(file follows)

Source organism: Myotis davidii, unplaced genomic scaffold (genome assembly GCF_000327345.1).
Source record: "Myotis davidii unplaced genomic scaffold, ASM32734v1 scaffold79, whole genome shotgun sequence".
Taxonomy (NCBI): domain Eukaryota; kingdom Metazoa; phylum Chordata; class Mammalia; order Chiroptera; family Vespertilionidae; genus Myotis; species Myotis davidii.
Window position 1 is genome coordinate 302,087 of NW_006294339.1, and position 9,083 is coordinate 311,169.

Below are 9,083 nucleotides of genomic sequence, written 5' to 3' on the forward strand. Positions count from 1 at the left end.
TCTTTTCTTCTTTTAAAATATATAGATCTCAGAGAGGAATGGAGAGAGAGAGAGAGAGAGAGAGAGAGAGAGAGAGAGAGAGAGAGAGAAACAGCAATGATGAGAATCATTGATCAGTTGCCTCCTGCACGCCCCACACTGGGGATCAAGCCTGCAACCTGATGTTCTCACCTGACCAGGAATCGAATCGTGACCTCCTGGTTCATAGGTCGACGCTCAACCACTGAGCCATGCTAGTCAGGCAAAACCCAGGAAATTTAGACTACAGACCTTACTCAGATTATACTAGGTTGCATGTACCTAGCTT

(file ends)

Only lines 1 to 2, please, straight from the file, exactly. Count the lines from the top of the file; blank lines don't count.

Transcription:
Source organism: Myotis davidii, unplaced genomic scaffold (genome assembly GCF_000327345.1).
Source record: "Myotis davidii unplaced genomic scaffold, ASM32734v1 scaffold79, whole genome shotgun sequence".